There’s a term thrown about by those in the birth profession, “Failure to Progress.” Basically, they’re diagnosing a person in the midst of their labor as being “stuck” – not moving forward or backward. They’re trying to have a baby, but the process has stopped.
I get super irritated with this phrase. What do you think happens to a person in labor when they overhear the phrase, “failure to progress?” I can’t help but think if they weren’t stuck before, they will be now! Stuck not only in their body, but also in their own mind with swirling thoughts of, “What’s wrong with me? Why won’t my body do what it’s supposed to do?” And what’s happening in their mind has a direct effect on what happens in their body.
The remedy for “failure to progress” is all too often medical in its approach: break the bag of waters, hook them up to pitocin. This approach doesn’t begin to take into account the reason why they might be stuck. If there’s time (and in labor there’s almost always time) why not change things up to see if they could get unstuck?
What’s the lighting like? There’s not a person alive who’s looking forward to giving birth under the bright glare of fluorescent lighting, I promise you! Laboring people are like animals. And all other animals require a sense of privacy when giving birth. Usually, animals do best when it’s dark. If the lighting is low while a person is giving birth, it frees them to say and do whatever will allow them to be in their animal body and not their human brain. Dim lighting enhances whatever rhythm and rituals they choose to release tension, thereby enhancing their progress.
And how’s the temperature? It needs to be comfortable for the laboring person, not the birth team. So that means everyone else better bring a hoodie, because that thermostat will be getting a workout – up and down, up and down! Birth can be hot and sweaty work, especially near the end – but they might feel chilly from time to time. In order to make progress they need the temperature to be just right.
When was the last time they had anything to eat or drink? I know hospital policies sometimes work against this, and for someone in strong, active labor eating is usually the last thing on their mind! But giving birth is an awful lot like running a marathon. We’d never expect anyone to complete that endeavor without food and drink to fuel them. Making sure they are well nourished and well hydrated throughout the labor process goes a very long way toward making good progress.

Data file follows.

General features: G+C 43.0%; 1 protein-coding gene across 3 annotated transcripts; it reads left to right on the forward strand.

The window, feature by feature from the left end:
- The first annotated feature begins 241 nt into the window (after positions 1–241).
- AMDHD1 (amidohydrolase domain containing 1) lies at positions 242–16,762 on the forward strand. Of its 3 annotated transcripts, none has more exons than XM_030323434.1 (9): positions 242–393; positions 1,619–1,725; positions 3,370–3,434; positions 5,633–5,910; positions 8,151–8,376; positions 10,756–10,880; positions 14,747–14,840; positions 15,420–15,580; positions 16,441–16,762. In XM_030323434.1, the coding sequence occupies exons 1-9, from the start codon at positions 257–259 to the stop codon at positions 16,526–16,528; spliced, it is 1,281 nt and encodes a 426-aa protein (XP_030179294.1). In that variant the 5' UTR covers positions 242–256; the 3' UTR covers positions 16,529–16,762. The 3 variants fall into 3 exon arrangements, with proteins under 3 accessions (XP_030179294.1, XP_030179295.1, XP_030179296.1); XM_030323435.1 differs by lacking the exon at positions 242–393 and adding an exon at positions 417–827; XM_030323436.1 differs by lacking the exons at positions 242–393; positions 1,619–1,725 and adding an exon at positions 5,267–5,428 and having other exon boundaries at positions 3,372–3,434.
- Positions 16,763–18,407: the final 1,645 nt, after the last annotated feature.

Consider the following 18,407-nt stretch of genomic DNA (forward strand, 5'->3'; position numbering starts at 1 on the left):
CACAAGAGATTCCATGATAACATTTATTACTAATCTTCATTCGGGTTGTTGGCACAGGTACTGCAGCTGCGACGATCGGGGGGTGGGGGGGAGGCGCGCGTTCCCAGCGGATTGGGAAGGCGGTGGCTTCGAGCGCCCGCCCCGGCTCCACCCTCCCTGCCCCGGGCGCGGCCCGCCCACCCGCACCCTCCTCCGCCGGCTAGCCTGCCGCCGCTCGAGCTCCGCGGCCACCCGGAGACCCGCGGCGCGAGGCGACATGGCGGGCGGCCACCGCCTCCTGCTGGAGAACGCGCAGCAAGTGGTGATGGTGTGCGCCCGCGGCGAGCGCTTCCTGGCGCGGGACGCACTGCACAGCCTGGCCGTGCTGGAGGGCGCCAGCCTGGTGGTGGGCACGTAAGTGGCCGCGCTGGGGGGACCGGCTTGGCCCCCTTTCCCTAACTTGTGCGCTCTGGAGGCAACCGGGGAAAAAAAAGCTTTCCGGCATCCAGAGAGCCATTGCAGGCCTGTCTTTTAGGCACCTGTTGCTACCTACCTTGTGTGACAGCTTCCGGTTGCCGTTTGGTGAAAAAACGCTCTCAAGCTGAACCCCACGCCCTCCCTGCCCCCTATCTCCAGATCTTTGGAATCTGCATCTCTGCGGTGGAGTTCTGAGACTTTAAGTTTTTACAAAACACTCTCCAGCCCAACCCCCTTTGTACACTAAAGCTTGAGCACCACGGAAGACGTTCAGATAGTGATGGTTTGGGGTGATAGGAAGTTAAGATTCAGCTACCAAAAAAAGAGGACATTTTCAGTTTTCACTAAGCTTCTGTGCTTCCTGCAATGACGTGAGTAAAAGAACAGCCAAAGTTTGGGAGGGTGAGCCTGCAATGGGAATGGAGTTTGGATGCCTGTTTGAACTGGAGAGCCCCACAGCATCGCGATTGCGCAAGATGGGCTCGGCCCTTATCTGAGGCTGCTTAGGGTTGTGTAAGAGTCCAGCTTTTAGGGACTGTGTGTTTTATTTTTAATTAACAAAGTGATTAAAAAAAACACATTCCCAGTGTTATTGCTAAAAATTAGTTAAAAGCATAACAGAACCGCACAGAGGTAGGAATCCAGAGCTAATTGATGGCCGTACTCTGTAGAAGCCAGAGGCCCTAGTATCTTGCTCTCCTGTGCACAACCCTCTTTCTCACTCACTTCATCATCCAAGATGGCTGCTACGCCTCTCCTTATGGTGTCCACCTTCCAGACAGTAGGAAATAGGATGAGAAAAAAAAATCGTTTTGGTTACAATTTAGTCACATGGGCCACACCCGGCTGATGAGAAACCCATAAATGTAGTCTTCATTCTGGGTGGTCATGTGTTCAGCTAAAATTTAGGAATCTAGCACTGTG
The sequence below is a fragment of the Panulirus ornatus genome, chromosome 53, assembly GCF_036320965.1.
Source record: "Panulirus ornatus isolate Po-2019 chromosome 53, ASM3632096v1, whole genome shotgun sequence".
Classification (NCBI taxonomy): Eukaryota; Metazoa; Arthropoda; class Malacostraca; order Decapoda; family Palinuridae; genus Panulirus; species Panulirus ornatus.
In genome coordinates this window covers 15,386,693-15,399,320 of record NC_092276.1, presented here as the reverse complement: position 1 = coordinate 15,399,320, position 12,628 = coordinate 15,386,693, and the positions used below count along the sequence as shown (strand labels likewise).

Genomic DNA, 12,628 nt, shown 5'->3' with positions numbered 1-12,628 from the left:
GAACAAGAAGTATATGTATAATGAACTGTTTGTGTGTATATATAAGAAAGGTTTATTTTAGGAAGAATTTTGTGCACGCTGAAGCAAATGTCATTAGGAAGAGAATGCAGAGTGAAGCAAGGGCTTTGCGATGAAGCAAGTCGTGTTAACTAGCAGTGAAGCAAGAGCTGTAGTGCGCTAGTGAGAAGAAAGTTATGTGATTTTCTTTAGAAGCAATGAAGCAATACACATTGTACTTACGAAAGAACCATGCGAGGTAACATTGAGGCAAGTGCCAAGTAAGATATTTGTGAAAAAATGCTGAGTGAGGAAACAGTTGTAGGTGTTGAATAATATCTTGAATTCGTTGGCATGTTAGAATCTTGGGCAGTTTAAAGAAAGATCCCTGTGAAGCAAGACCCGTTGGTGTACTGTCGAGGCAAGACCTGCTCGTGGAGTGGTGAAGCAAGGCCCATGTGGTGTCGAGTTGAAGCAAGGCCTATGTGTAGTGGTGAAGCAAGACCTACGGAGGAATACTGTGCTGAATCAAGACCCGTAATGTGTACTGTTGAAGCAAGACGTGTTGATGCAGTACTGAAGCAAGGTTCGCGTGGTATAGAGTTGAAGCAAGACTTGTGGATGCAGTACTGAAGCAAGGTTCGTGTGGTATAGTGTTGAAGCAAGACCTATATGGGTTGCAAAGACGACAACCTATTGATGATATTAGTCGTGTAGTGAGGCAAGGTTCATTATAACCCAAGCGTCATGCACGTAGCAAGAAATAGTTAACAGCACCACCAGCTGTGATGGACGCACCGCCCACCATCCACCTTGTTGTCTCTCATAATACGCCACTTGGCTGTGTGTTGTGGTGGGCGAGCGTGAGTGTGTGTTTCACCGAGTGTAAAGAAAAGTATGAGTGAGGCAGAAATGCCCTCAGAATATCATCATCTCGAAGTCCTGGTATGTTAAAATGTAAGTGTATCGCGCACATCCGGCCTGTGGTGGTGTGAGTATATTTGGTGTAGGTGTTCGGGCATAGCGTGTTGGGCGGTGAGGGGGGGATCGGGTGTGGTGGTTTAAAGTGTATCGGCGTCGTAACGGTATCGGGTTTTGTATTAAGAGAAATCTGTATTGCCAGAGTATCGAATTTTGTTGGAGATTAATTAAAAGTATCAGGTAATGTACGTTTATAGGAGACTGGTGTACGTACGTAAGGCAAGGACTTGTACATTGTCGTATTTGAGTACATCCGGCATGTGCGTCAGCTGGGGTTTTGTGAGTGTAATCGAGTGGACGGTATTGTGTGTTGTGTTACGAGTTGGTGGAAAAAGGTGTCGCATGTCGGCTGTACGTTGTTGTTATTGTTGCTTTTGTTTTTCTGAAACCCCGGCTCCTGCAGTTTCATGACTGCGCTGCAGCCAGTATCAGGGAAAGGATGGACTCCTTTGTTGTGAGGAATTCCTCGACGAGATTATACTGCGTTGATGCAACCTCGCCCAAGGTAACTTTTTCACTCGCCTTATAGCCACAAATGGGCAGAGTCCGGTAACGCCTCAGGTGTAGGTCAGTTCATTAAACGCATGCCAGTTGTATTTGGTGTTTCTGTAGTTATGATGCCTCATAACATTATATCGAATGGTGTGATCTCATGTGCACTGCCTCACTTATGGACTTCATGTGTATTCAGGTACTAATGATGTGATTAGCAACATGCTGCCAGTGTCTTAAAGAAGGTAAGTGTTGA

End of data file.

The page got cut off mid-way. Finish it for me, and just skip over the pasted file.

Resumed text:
When was the last time they changed position? Babies really do need close to continuous movement throughout labor so they can make all the twists and turns necessary to be born. Gravity always helps in this process – the baby must come down before they can come out. Encouraging a laboring person who hasn’t changed position in the last 30 minutes or so might be just the nudge that the baby needs to move into a more favorable position for labor progress to continue.
Have they gotten into the shower or tub? Hydrotherapy – a fancy word for using water during labor – has a calming and relaxing effect. And closing the door to the bathroom affords more privacy which allows them to let go even more and move deeper into labor.
But after addressing all of these physical needs – it’s vital that we check in with the laboring person about their emotional needs. In fact, this might be the real reason why they’re stuck.
Did they have a fight with their partner the night before labor began? Did it ever get resolved? A laboring person might be thinking: “How can I bring my baby into this disconnected family?” This might seem overblown. But these emotions don’t have to be “rational” to have an impact on a person’s labor progress.
Who’s in the birthing room? Are they helping or hurting their progress? I’ve been at a birth where there were eight people in the room when the baby was born. The laboring woman spoke of how amazing it was to feel like everyone was pushing with her to bring her baby into this world. But I’ve also been at a birth where one wrong person in the room has shut the whole labor down. The laboring woman was unable to make any progress until the person was asked to leave.
What kind of anxieties do they have about the baby’s health? Or concerns they might have about becoming a parent? This mental anguish can be so powerful that it can bring their labor to a screeching halt.
I know a couple who’d been married for almost 10 years when they finally decided to have a baby. Her home birth was carefully planned out and she had an excellent birth team assembled. But after 3 days of contractions – she still wasn’t in active labor. Her midwives thought some privacy would be helpful and asked everyone to leave the couple alone. What happened next was astounding! The woman looked at her husband, announced “I don’t think I’m going to be a very good mother!” and started sobbing. Her husband reassured her, saying she was already a good mother, he acknowledged that he was scared too, and that they would take this parenting thing on together. It was all going to be okay. She had a baby in her arms about six hours later!
If we spent as much time checking in with pregnant people about their emotional well being as we do their physical well being in the weeks and months prior to giving birth, they might be able to clear their emotional landscape and prevent getting “stuck” in the first place. If we check in with their emotional needs during the actual labor, create an atmosphere that is physically conducive to giving birth and stop using that awful phrase “failure to progress” – we might be able to get them unstuck in the moment.
Every laboring person deserves the right physical and emotional space to express their needs so they can progress in their labor. They should never have to feel stuck.
Did you ever get stuck while giving birth? What helped you to get unstuck?